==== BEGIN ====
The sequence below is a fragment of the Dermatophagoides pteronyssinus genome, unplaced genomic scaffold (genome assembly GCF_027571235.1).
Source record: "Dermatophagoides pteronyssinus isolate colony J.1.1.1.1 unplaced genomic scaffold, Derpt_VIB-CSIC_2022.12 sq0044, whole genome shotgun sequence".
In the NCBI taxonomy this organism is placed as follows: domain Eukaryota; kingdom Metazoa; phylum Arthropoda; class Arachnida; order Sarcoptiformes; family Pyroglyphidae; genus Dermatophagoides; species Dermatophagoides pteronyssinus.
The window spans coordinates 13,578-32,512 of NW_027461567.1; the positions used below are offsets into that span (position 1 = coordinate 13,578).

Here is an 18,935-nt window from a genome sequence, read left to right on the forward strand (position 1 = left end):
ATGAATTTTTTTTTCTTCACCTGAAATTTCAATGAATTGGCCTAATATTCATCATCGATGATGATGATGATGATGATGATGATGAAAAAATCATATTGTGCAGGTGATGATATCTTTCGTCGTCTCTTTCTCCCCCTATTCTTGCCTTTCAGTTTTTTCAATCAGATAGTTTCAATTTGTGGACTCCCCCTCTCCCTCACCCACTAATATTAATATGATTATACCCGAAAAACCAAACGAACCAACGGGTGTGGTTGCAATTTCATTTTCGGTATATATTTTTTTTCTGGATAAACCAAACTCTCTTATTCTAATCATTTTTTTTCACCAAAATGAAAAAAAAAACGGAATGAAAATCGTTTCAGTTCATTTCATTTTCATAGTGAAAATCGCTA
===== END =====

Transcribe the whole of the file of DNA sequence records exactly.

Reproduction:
The sequence below is a fragment of the Dermatophagoides pteronyssinus genome, unplaced genomic scaffold (genome assembly GCF_027571235.1).
Source record: "Dermatophagoides pteronyssinus isolate colony J.1.1.1.1 unplaced genomic scaffold, Derpt_VIB-CSIC_2022.12 sq0044, whole genome shotgun sequence".
In the NCBI taxonomy this organism is placed as follows: domain Eukaryota; kingdom Metazoa; phylum Arthropoda; class Arachnida; order Sarcoptiformes; family Pyroglyphidae; genus Dermatophagoides; species Dermatophagoides pteronyssinus.
The window spans coordinates 13,578-32,512 of NW_027461567.1; the positions used below are offsets into that span (position 1 = coordinate 13,578).

Here is an 18,935-nt window from a genome sequence, read left to right on the forward strand (position 1 = left end):
ATGAATTTTTTTTTCTTCACCTGAAATTTCAATGAATTGGCCTAATATTCATCATCGATGATGATGATGATGATGATGATGATGAAAAAATCATATTGTGCAGGTGATGATATCTTTCGTCGTCTCTTTCTCCCCCTATTCTTGCCTTTCAGTTTTTTCAATCAGATAGTTTCAATTTGTGGACTCCCCCTCTCCCTCACCCACTAATATTAATATGATTATACCCGAAAAACCAAACGAACCAACGGGTGTGGTTGCAATTTCATTTTCGGTATATATTTTTTTTCTGGATAAACCAAACTCTCTTATTCTAATCATTTTTTTTCACCAAAATGAAAAAAAAAACGGAATGAAAATCGTTTCAGTTCATTTCATTTTCATAGTGAAAATCGCTA